Deals Set Bullish Tone As Peru Export Halt Tightens Market


LONDON/SINGAPORE, July 21 (Reuters) - Asian spot LNG prices stepped higher this week, shrugging off months of weakness, as Royal Dutch Shell replaced lost output from its Peru plant via spot markets and as a flurry of higher-priced deals surprised traders.

Peru's liquefaction plant suspended loadings for several weeks without explanation, exerting strain on Shell, which is the sole exporter of Peruvian LNG and was forced to pick up replacement supply on spot markets.

"Shell doesn't want to be exposed so they've been covering their positions, but I'm not sure that deal activity is reflecting end-user demand, which is a more sustainable price indicator," a trading source said.

The company bought a Nigerian free-on-board cargo loading July 29-30 at an estimated price of $4.80-$4.90 per million British thermal units (mmBtu), considered high after adding shipping costs, another trader said.

An expected increase in supply is likely to limit recent gains, however, and pull back prices, some traders said. Australia's new 8.9 million tonnes-a-year Wheatstone LNG plant is due to start operations in August and the fourth production line at Cheniere Energy's Sabine Pass facility in Louisiana is also nearing start-up.

Spot prices for Asian LNG for September were at $5.65/mmBtu. Last week the August spot contract traded at $5.50/mmBtu.

Malaysia's Bintulu production plant awarded to an undisclosed buyer a closed tender for a cargo loading in late August at $5.75/mmBtu.

Dealers in Asia expressed surprise at the recent strength in spot prices, with one trading source describing this week's market as "complex".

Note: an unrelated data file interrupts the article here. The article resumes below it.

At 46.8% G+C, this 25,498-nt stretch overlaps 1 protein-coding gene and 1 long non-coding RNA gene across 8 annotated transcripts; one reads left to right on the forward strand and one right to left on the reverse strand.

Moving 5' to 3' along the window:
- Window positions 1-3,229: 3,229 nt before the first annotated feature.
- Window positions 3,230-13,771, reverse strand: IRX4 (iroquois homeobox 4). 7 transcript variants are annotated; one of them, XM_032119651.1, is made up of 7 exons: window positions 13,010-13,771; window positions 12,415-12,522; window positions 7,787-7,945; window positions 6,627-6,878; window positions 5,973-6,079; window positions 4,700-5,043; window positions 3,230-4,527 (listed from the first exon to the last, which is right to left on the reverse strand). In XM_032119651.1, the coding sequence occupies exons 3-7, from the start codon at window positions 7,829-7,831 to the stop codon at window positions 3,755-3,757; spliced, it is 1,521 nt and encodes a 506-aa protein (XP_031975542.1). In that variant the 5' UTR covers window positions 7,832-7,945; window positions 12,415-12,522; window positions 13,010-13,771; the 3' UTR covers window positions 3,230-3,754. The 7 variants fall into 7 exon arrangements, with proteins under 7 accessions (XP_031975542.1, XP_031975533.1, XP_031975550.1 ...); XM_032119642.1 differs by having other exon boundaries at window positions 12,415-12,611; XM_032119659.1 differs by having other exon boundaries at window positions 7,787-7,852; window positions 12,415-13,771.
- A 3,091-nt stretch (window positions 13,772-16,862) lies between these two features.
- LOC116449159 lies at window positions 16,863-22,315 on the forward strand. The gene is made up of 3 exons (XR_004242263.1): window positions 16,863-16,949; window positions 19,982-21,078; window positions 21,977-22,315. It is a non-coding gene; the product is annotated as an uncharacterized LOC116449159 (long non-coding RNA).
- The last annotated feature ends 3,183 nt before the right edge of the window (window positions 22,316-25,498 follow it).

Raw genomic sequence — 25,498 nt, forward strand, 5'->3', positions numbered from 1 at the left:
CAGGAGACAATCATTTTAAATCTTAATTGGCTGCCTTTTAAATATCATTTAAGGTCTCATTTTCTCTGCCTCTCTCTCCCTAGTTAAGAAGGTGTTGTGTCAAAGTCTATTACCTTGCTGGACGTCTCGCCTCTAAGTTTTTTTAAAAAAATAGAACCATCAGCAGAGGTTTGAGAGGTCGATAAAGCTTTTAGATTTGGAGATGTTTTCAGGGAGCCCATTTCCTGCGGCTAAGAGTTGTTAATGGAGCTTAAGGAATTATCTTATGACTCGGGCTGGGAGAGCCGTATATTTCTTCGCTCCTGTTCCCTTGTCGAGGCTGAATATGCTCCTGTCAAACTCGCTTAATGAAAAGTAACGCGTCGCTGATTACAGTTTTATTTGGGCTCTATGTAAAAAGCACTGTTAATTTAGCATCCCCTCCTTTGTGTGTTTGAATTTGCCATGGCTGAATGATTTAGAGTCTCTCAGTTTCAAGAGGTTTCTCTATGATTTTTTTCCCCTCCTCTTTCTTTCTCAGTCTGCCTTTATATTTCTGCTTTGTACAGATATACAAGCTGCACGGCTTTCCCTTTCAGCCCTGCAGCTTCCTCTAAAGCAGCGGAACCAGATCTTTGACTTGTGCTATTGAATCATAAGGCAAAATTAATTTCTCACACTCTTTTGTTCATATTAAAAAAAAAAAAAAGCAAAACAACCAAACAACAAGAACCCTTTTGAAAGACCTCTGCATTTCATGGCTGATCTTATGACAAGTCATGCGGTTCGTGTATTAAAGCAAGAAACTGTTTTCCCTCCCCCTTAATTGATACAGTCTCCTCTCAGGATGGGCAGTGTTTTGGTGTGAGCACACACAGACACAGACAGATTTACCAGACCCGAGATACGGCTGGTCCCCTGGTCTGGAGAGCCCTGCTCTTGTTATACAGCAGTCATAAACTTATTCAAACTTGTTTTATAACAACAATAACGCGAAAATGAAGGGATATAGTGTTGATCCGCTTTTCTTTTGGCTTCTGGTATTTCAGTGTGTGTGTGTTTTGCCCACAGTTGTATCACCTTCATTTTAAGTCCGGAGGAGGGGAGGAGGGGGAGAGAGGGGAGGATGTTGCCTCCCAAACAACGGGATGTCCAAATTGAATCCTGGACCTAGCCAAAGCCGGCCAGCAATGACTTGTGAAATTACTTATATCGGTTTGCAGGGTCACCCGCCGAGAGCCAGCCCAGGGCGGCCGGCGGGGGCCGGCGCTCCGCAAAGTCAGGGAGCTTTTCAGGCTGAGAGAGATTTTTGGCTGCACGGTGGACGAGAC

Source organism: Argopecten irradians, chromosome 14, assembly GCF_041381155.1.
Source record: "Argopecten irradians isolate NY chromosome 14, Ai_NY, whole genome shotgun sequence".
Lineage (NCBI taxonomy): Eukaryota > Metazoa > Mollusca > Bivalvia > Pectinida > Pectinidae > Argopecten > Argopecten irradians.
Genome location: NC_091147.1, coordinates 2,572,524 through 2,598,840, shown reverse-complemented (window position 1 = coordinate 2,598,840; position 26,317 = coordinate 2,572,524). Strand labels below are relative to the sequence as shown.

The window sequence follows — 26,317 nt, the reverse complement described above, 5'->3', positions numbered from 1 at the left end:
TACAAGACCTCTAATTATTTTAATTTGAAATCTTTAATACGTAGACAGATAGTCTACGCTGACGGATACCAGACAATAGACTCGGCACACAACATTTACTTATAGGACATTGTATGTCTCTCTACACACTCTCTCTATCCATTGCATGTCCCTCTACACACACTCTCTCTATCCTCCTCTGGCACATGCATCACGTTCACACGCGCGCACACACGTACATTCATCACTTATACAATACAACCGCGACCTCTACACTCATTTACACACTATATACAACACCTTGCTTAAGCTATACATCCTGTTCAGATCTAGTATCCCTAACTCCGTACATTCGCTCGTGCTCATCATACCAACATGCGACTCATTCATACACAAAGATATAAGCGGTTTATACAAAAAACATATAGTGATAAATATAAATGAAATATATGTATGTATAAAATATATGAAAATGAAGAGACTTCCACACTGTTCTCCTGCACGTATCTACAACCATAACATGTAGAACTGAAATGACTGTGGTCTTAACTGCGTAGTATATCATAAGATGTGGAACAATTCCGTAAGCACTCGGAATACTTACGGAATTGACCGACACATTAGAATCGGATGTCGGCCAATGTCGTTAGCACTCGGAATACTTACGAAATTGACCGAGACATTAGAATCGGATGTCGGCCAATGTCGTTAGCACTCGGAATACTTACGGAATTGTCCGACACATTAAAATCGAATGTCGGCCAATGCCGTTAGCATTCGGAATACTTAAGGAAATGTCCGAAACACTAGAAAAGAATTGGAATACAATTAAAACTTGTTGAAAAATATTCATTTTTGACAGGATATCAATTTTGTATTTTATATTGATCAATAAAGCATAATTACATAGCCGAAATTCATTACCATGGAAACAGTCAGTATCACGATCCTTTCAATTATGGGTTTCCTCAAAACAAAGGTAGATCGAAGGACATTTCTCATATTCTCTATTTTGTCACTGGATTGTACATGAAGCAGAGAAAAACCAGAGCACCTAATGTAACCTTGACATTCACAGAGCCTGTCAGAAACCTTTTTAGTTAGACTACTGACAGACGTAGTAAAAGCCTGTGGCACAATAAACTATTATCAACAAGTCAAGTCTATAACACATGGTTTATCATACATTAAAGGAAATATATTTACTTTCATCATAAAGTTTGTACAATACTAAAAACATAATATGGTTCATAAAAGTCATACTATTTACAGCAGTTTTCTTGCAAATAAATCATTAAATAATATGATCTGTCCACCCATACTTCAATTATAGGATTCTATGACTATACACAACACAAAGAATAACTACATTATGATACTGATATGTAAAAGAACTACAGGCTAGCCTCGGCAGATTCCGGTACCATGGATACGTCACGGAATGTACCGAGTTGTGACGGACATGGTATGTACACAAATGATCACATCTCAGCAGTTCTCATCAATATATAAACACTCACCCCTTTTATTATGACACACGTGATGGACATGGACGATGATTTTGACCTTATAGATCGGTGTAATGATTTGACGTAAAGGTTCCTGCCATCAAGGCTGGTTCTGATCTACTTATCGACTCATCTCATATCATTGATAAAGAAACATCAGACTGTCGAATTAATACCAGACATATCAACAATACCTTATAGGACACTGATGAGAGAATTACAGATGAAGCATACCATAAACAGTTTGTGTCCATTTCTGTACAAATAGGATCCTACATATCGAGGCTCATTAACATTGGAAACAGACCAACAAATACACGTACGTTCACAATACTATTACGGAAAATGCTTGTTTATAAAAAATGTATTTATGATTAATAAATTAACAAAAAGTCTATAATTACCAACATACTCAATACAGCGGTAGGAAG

"Prices have suddenly increased on talk that there are bids at levels in the high $5s," said a second trading source based in Singapore, adding that it was not clear where the demand or bids were coming from.

A sell tender from Indonesia's Donggi-Senoro plant for an early-September cargo to the Far East was awarded for about$5.60/mmBtu, traders said, though details were not immediately clear.

A number of Japanese buyers helped to buoy demand. But the status of Kansai Electric's tender to buy a cargo for delivery between Aug. 25 and Sept. 5, which closed on Tuesday, is unclear. The tender might have drawn unattractively high offers, prompting Kansai to rethink, a trader said.

Peer Tohoku Electric has quietly tendered for a spot cargo delivering Sept. 18-30.

Taiwan's state-run CPC is interested in a couple of cargoes for delivery in mid-September and mid-October. Mexico's CFE is likewise signalling its interest with suppliers.

On the supply side, Angola's LNG project launched two tenders to sell two cargoes, loading July 22-24 and Aug. 31 to Sept. 2.

Algeria was also offering free-on-board cargoes to trade houses including PetroChina and B.B. Energy among others, a trader said.

(Reporting by Oleg Vukmanovic and Mark Tay; Editing by David Goodman)


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